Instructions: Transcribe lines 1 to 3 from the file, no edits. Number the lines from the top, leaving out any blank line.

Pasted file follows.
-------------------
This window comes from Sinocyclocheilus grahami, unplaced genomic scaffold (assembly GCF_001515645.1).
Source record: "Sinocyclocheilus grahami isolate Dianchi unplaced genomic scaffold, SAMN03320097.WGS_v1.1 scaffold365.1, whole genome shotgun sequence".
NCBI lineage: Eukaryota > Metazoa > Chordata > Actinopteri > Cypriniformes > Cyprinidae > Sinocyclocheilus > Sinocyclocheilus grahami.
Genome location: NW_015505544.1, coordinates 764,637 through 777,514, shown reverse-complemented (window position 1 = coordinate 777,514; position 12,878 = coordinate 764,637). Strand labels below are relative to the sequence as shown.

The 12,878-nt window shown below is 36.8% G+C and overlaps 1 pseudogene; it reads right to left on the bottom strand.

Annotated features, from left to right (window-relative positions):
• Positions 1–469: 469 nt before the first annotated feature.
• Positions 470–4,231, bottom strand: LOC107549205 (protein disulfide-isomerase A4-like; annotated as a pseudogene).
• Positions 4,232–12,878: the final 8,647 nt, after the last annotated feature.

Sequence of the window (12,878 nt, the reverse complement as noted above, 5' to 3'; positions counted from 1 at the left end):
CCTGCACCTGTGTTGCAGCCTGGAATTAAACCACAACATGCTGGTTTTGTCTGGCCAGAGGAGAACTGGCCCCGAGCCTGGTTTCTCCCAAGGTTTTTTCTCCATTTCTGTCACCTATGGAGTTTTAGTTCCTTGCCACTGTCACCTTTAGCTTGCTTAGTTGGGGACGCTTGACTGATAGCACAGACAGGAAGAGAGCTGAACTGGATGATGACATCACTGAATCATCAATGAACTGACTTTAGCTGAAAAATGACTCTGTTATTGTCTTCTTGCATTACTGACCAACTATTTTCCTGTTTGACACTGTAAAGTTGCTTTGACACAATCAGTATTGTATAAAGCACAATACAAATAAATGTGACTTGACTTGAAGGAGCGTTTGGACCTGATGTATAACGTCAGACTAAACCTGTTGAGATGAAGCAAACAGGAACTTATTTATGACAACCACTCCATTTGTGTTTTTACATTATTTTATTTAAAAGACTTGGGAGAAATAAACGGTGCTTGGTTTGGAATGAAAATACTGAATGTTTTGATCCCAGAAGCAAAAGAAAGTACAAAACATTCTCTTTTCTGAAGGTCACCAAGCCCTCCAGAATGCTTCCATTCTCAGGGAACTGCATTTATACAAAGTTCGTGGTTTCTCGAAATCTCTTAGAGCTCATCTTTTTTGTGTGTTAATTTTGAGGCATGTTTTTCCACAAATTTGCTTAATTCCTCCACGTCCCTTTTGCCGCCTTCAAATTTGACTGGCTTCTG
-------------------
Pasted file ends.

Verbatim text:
This window comes from Sinocyclocheilus grahami, unplaced genomic scaffold (assembly GCF_001515645.1).
Source record: "Sinocyclocheilus grahami isolate Dianchi unplaced genomic scaffold, SAMN03320097.WGS_v1.1 scaffold365.1, whole genome shotgun sequence".
NCBI lineage: Eukaryota > Metazoa > Chordata > Actinopteri > Cypriniformes > Cyprinidae > Sinocyclocheilus > Sinocyclocheilus grahami.